2013 has meant a year of great strides for women in Denver history. For the first time, women simultaneously held the two top positions at each of two of the city's most influential business organizations: the Downtown Denver Partnership and the Denver Metro Chamber of Commerce.
This leadership confluence signals another crack in the glass ceiling in Colorado. But women aren't close to breaking through to the highest levels of power locally or nationally. According to "Benchmarking Women's Leadership," a 2009 report by The White House Project, women on average hold only 18 percent of the leadership positions in 14 employment sectors that range from politics and religion to law and academia.
In 2013, Colorado ranked first in the nation for women's representation in state legislatures, with women holding 41 percent of the legislative seats in the Colorado General Assembly: 27 of 65 seats in the House and 14 of 35 seats in the Senate. Nationally, women held 1,781 seats, or about 24 percent, of the 7,383 in state legislatures.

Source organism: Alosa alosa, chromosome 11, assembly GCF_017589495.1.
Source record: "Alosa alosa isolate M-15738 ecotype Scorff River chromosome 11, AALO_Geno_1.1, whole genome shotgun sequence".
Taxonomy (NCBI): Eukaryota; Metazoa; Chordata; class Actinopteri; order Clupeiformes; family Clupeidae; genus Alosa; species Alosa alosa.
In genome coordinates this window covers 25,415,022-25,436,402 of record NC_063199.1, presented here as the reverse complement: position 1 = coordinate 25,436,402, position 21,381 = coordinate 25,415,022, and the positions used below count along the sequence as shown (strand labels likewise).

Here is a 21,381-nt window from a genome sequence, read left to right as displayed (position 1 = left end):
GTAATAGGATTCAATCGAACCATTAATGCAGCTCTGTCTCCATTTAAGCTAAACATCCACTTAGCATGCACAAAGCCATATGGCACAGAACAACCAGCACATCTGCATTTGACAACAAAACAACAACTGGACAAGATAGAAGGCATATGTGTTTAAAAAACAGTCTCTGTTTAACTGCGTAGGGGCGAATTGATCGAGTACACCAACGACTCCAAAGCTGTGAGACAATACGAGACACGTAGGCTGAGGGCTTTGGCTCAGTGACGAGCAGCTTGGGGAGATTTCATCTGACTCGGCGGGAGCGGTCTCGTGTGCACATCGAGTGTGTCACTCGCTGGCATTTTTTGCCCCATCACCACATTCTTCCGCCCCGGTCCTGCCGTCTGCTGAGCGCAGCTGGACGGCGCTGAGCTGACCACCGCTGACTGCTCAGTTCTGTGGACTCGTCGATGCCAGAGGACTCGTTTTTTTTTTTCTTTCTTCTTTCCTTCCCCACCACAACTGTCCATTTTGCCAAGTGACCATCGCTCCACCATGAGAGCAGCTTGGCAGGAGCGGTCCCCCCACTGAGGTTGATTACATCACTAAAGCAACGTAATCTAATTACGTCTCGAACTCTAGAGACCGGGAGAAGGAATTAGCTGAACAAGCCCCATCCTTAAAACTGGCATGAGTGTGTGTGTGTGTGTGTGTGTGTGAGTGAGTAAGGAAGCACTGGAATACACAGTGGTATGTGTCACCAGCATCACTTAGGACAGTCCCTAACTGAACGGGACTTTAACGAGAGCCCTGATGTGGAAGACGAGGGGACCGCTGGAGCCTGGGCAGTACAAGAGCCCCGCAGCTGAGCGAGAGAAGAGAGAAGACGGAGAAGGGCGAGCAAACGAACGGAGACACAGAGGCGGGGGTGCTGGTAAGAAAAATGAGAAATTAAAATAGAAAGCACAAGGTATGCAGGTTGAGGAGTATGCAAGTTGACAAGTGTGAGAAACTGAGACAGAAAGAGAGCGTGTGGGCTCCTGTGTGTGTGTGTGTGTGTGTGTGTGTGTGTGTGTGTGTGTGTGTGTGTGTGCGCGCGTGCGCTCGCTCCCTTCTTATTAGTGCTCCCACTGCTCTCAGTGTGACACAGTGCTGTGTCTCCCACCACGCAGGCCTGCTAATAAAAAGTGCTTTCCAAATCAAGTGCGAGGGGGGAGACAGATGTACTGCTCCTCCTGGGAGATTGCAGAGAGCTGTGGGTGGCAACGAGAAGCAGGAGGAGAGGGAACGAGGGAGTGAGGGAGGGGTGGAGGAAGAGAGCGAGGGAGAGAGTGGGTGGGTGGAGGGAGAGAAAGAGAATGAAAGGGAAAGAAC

Promoting women into the executive suite may also be good for the corporate bottom line, according to a 19-year study of 215 Fortune 500 firms by Pepperdine University professor Roy Adler.
Adler's study concluded that companies with the best records for promoting women also had the strongest record of profitability — between 18 percent and 69 percent more profitable. He cautioned, however, that the correlation may have do with profitability freeing corporations to "experiment with the promotion of women to high levels."